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Showing posts from July, 2013

Going from Tasks back to IAsyncResult(the Asynchronous Programming Model pattern)

There are lot’s of posts out there talking about how to go from the traditional APM approach(using the typical BeginXXX and EndXXX syntax with IAsyncResult) to the Task based approach. Probably the easiest way is by using the Task.Factory.FromAsync method. But what if you want to do it the other way around and want to go back from a task to the APM way of working? In my specific case I wanted to wrap the async version of ExecuteNonQuery that returns a Task<int>: Task<int> ExecuteNonQueryAsync(); It had to be mapped to an APM implementation with the following signatures: IAsyncResult BeginExecuteNonQuery(DbCommand command, AsyncCallback callback, object state); int EndExecuteNonQuery(IAsyncResult asyncResult); I started by implementing it myself but there a lot of edge cases, so I was happy to find the following extension method : The implementation of my BeginExecuteNonQuery method became: And the implementation of my EndExecuteNonQuery me

The Reactive Manifesto

After the Agile Manifesto it is now time for the Reactive Manifesto , focusing on the why and how of Reactive systems…

Enable NuGet package restore on the build server

When trying to build a project on our TFS build server, it failed with the following error message: c:\b\1\AppName\.nuget\nuget.targets (88): Package restore is disabled by default. To give consent, open the Visual Studio Options dialog, click on Package Manager node and check 'Allow NuGet to download missing packages during build.' You can also give consent by setting the environment variable 'EnableNuGetPackageRestore' to 'true'. For licensing reasons you have to give consent at least once when using NuGet. The exception message already points us to the solution: we need to add an environment variable. To do this, log into the build server and execute the following steps: Click Start and right-click on Computer . Choose Properties from the context menu Choose Advanced System Settings from the System window. Choose the Advanced tab in the System Properties window and click the Environment Variables button. In the System Var

Team Foundation Server: Map different branches to the same folder using the SAK

Last week when giving a Team Foundation Server for Administrators course, I got a great tip from one of the students(thanks Guy!). Let’s first set the scene and explain the situation. For every release they make a new branch is created(and they do a lot of releases). By default every branch is mapped to a different folder so if you don’t clean up your workspace you end up with lots of folders each containing a specific (released) version of the source code. Because they only need one release on disk at a time, they decided to update the workspace mapping to put the active release in a ‘Release’ folder on their local disk. So with every new release, they update the mapping and map a different release to this ‘Release’ folder. Everyone is still with me? Now the problem is that when they try to load the solution in the release folder, Visual Studio gets confused and gives the following message: There appears to be a discrepancy between the solution's source control information ab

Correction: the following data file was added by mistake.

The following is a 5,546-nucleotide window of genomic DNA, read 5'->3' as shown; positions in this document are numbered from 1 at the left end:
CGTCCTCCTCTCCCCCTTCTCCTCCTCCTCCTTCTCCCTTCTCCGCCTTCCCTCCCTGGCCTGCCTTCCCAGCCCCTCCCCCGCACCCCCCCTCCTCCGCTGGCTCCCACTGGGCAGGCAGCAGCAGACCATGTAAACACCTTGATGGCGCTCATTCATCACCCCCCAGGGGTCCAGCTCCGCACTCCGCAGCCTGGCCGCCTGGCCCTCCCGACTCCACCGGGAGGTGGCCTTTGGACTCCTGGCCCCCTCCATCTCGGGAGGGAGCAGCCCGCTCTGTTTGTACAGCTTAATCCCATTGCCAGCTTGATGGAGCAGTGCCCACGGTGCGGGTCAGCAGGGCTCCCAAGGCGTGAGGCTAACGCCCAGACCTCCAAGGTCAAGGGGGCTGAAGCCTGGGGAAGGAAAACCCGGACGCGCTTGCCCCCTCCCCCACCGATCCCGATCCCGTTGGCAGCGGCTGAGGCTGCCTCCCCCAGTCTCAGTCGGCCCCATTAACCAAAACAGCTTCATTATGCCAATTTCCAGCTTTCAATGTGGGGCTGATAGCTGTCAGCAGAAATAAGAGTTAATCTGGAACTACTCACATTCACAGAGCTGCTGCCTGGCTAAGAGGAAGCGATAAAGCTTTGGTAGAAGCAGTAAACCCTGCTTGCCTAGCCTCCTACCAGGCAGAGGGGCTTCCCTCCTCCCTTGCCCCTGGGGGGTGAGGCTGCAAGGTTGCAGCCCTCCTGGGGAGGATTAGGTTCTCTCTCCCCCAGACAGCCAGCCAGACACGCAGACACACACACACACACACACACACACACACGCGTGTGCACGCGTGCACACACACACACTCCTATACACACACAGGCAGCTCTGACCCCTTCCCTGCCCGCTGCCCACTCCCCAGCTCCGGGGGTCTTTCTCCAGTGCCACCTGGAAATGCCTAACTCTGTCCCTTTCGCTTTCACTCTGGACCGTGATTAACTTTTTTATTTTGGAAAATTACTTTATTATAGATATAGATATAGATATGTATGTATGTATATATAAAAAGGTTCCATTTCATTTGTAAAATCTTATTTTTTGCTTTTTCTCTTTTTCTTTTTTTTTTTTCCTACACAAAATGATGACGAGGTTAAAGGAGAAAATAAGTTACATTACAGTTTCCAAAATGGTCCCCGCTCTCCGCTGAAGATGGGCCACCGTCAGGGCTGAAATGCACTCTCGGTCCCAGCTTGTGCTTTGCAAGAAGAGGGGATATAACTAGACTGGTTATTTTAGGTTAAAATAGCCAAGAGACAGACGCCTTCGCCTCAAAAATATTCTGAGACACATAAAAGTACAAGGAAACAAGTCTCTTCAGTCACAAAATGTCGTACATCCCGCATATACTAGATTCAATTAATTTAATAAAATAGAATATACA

Guidelines for Migrating an Application Built Using WIF 3.5 to WIF 4.5

When going from WIF 3.5 to 4.5 a lot of (breaking) changes were introduced. To help you walk through the migration process, Microsoft created 2 useful articles on MSDN: Guidelines for Migrating an Application Built Using WIF 3.5 to WIF 4.5 Namespace Mapping between WIF 3.5 and WIF 4.5 From the article: Windows Identity Foundation (WIF) was originally released in the .NET 3.5 SP1 timeframe. That version of WIF is referred to as WIF 3.5. It was released as a separate runtime and SDK, which meant that every computer on which a WIF-enabled application ran had to have the WIF runtime installed and developers had to download and install the WIF SDK to get the Visual Studio templates and tooling that enabled development of WIF-enabled applications. Beginning with .NET 4.5, WIF has been fully integrated into the .NET Framework. A separate runtime is no longer needed and the WIF tooling can be installed in Visual Studio 2012 by using the Visual Studio Extensions Manager. This v

Use NHibernate to execute raw SQL

In some cases it’s a lot easier to just write a simple SQL statement instead of using LINQ, HQL or one of the other syntaxes that NHibernate supports. Executing a raw SQL: Converting the result to a typed object:

Unofficial Redis for Windows

While looking for a good distributed cache solution in ASP.NET I felt in love with Redis , a fast and feature rich key-value store solution. Unfortunately there is no official support(yet) for Redis on Windows. However the Microsoft Open Tech group created an unofficial port that works great! From the Redis site: The easiest way to install Redis is through NuGet : Open Visual Studio Create an empty solution so that NuGet knows where to put the packages Go the Package Manager Console : Tools –> Library Package Manager –>Package Manager Console Type Install-Package Redis-64 Go to the Packages folder and browse to the Tools folder. Here you’ll find the Redis-server.exe . Double click on it to start it. Redis is ready to use and start’s listening on a specific port(6379 in my case) Let’s open up a client and try to put a value into Redis. Start Redis-cli.exe . It already connects to the same port by default. Add a value by executing

Some JavaScript lecture for during the holidays

During the year I collect a lot of articles that I should have a look at, now during the holidays I can finally have a look at them. 2 great articles on Smashing Magazine I can recommend are: Journey Through The JavaScript MVC Jungle : A review of some JavaScript frameworks by the same guys that brought us TodoMVC ( a GitHub project that contains the same site written in all possible JavaScript frameworks). It lists the Pros and Cons of each of these frameworks helping you to choose one you’ll like. Designing Better JavaScript APIs : This article talks about designing the APIs that developers will love using . It covers the most important things that you will need to consider before and while writing your own utilities and libraries.

Error after upgrading an MVC 4 project to .NET 4.5

After upgrading an ASP.NET MVC 4 project to .NET 4.5, I was welcomed with the following error message in my output window: ‘CompareAttribute’ is an ambiguous reference between ‘System.ComponentModel.DataAnnotations.CompareAttribute’ and ‘System.Web.Mvc.CompareAttribute’.   And it are the following lines that are causing the issue: It seems that the CompareAttribute in .NET 4.5 has been added to the list of core data annotations making it available in both the System.Web.Mvc and System.ComponentModel.DataAnnotations namespace. Fix the problem by removing the reference to System.Web.Mvc from your class file (by deleting‘using System.Web.Mvc’ line).